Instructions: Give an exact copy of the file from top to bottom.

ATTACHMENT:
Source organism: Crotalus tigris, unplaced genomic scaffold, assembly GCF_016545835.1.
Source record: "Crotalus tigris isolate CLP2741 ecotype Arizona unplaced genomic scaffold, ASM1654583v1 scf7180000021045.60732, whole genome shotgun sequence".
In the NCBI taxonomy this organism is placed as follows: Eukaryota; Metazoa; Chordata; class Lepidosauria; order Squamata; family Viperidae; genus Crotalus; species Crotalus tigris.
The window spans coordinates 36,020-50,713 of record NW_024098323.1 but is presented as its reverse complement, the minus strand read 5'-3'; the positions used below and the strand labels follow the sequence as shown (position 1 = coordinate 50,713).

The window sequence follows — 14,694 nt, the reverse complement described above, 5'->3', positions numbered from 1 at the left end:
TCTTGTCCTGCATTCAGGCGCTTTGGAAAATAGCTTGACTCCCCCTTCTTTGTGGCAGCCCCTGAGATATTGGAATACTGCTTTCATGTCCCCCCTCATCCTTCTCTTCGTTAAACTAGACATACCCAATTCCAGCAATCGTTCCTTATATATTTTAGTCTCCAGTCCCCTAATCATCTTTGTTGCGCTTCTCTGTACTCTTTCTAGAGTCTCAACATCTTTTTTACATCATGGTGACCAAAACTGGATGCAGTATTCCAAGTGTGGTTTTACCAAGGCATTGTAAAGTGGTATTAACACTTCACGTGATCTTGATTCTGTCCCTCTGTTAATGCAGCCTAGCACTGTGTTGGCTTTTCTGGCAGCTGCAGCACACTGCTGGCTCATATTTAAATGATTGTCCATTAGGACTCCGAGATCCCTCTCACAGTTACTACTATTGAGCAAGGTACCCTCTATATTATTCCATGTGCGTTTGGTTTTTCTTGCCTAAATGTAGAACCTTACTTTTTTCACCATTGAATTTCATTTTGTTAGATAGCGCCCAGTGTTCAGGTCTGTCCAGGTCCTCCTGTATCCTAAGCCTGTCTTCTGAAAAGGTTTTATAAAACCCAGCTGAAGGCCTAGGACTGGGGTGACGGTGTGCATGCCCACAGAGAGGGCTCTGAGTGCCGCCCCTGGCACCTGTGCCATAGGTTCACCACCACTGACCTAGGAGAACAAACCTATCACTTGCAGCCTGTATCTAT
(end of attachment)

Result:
Source organism: Crotalus tigris, unplaced genomic scaffold, assembly GCF_016545835.1.
Source record: "Crotalus tigris isolate CLP2741 ecotype Arizona unplaced genomic scaffold, ASM1654583v1 scf7180000021045.60732, whole genome shotgun sequence".
In the NCBI taxonomy this organism is placed as follows: Eukaryota; Metazoa; Chordata; class Lepidosauria; order Squamata; family Viperidae; genus Crotalus; species Crotalus tigris.
The window spans coordinates 36,020-50,713 of record NW_024098323.1 but is presented as its reverse complement, the minus strand read 5'-3'; the positions used below and the strand labels follow the sequence as shown (position 1 = coordinate 50,713).

The window sequence follows — 14,694 nt, the reverse complement described above, 5'->3', positions numbered from 1 at the left end:
TCTTGTCCTGCATTCAGGCGCTTTGGAAAATAGCTTGACTCCCCCTTCTTTGTGGCAGCCCCTGAGATATTGGAATACTGCTTTCATGTCCCCCCTCATCCTTCTCTTCGTTAAACTAGACATACCCAATTCCAGCAATCGTTCCTTATATATTTTAGTCTCCAGTCCCCTAATCATCTTTGTTGCGCTTCTCTGTACTCTTTCTAGAGTCTCAACATCTTTTTTACATCATGGTGACCAAAACTGGATGCAGTATTCCAAGTGTGGTTTTACCAAGGCATTGTAAAGTGGTATTAACACTTCACGTGATCTTGATTCTGTCCCTCTGTTAATGCAGCCTAGCACTGTGTTGGCTTTTCTGGCAGCTGCAGCACACTGCTGGCTCATATTTAAATGATTGTCCATTAGGACTCCGAGATCCCTCTCACAGTTACTACTATTGAGCAAGGTACCCTCTATATTATTCCATGTGCGTTTGGTTTTTCTTGCCTAAATGTAGAACCTTACTTTTTTCACCATTGAATTTCATTTTGTTAGATAGCGCCCAGTGTTCAGGTCTGTCCAGGTCCTCCTGTATCCTAAGCCTGTCTTCTGAAAAGGTTTTATAAAACCCAGCTGAAGGCCTAGGACTGGGGTGACGGTGTGCATGCCCACAGAGAGGGCTCTGAGTGCCGCCCCTGGCACCTGTGCCATAGGTTCACCACCACTGACCTAGGAGAACAAACCTATCACTTGCAGCCTGTATCTAT